BL: Mars One plans to use solar panels for the Mars mission. Solar power is very reliable on Mars. The system will be designed to deliver enough power for essential systems in the settlement during a solar storm, yielding in a large surplus power when there is no storm (read more on that here). The data transmission system to the Mars orbiting satellite requires only a limited amount of power, which is included in the power budget for dust storm conditions. Our goal is to put humans on Mars, our business model is the media event around the humans mission. The media event is what makes it possible to finance the mission to Mars. The communications system design allows for 4 video + audio channels streaming full time from Mars to Earth. The astronauts know this and know that it will be part of their tasks on Mars - they are on Mars thanks to the public interest. If your moral question actually is "won't the reality TV be too intrusive?" please note that there won't be any camera's in their bedrooms, so there will be no energy wasted on transmitting video images of sleeping astronauts.

Environmental Questions
by Reality Master 101

I've always been of the opinion that once a private Mars mission gets close to becoming reality, scientists and the government will go in league to shut it down because of environmental contamination. The question of whether there is life on Mars is still open, and once you have a group setting up a settlement, the planet is potentially contaminated forever with Earth bacteria, which might even kill off native bacteria, if any.

My question is, are you concerned with the contamination question and do you think you might be prevented from going if scientists get the right politicians to listen? You sort-of have a FAQ question about this ("Will the mission be harmful to Mars' environment?"), but you don't really answer it.

BL: Mars One will discuss with the COSPAR panel of planetary protection and the COSPAR panel of exploration what measures need to be taken with respect to contamination of the Mars with Earth life forms. Prof. Dr. Pascale Ehrenfreund of the COSPAR panel of exploration is one of our advisers. From discussions with these two panels, Mars One will take the required actions.

Space for growing food?
by Mr. Theorem

Your FAQ, in the "sustainability" question, states: "The first four will also be carrying a device similar to a portable greenhouse, that will allow them to grow their own food."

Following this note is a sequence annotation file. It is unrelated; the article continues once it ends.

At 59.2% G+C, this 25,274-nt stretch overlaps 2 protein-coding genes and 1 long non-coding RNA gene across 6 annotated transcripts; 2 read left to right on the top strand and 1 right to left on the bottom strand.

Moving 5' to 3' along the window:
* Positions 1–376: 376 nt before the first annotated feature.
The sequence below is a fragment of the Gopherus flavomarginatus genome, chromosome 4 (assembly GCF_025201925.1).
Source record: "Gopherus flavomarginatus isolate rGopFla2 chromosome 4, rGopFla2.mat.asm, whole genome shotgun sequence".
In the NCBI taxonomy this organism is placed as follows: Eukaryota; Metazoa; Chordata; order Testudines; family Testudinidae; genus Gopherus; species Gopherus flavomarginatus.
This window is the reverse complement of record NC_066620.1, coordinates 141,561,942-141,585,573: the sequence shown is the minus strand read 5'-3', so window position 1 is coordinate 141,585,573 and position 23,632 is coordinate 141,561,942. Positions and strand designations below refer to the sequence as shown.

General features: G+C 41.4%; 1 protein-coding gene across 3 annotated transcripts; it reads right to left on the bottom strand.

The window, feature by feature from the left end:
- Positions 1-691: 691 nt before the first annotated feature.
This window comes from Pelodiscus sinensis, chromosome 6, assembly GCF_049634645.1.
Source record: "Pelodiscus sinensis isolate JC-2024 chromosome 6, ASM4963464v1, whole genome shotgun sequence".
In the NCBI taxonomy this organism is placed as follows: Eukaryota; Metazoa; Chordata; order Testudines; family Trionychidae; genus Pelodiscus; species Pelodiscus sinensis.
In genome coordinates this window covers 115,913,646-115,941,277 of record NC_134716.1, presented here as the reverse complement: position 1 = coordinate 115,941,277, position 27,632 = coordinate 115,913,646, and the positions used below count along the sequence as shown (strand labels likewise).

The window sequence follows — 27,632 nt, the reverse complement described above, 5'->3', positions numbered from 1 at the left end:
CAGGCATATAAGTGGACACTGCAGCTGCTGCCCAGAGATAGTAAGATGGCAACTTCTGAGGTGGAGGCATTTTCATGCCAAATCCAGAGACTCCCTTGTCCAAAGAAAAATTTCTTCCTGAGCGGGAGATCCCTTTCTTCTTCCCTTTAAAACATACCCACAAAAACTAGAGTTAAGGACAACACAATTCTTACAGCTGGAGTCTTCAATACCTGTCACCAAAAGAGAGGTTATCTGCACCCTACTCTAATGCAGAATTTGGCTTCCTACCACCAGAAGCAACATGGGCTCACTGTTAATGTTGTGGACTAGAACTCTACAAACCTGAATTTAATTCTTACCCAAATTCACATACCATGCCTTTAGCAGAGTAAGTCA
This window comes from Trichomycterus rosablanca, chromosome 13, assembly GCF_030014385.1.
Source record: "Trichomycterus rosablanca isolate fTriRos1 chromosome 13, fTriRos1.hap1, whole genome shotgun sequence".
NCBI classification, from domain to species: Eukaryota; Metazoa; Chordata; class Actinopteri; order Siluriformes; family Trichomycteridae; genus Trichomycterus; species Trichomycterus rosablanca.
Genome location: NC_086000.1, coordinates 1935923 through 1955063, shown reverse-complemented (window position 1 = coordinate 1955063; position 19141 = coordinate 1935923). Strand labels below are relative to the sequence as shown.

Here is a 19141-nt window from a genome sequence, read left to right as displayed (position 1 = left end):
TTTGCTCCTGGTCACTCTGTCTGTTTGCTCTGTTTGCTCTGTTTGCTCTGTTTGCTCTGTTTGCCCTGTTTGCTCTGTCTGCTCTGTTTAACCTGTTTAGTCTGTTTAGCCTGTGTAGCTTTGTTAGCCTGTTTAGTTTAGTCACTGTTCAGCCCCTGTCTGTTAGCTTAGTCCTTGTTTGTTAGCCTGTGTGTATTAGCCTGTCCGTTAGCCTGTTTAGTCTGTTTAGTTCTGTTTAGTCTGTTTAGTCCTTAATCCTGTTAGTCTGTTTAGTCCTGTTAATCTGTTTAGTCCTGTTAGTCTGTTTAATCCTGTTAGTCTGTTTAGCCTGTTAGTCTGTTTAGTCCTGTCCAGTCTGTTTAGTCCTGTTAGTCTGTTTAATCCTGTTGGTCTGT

If we take 2000 calories per day as a baseline human need, that's 730,000 calories per [Earth] year, or about 3 million calories per Earth year per four-person crew, and the total need will grow by 3 million calories per Earth year every two years as more missions arrive. The diet would need to be varied, both to guard against catastrophic crop failure and to provide an appropriate spectrum of nutrients, and a reasonable estimate (e.g. based on a combination of corn, beans, and squash) suggests that 1 acre on Earth can provide such 3 million calories. But Mars gets, on average, only about 44% of the insolation as Earth does, so the first-order estimate suggests you'd need about 2.3 acres per mission-load of astronauts to grow a subsistence diet. This presumes that radiation won't negatively impact the crops, that the yield throughout the Mars growing season scales comparable to the Earth's, that your soil is comparable to Earth's, and many more things. You'll also need enough additional carbon and water to make the non-edible parts of the plants and soil, and you'll need to make sure there exists a suitable microbial community to decompose crop waste and turn it back into a useable food-growing medium (i.e. compost).

I don't see in your concept drawing anything that approaches the size of land that would be needed to come anywhere close to such sustainable food production. Do you even have a back-of-the-envelope plan for sustainable food production, or is the bulk of the astronauts' calories going to need to come in perpetuity from the Earth?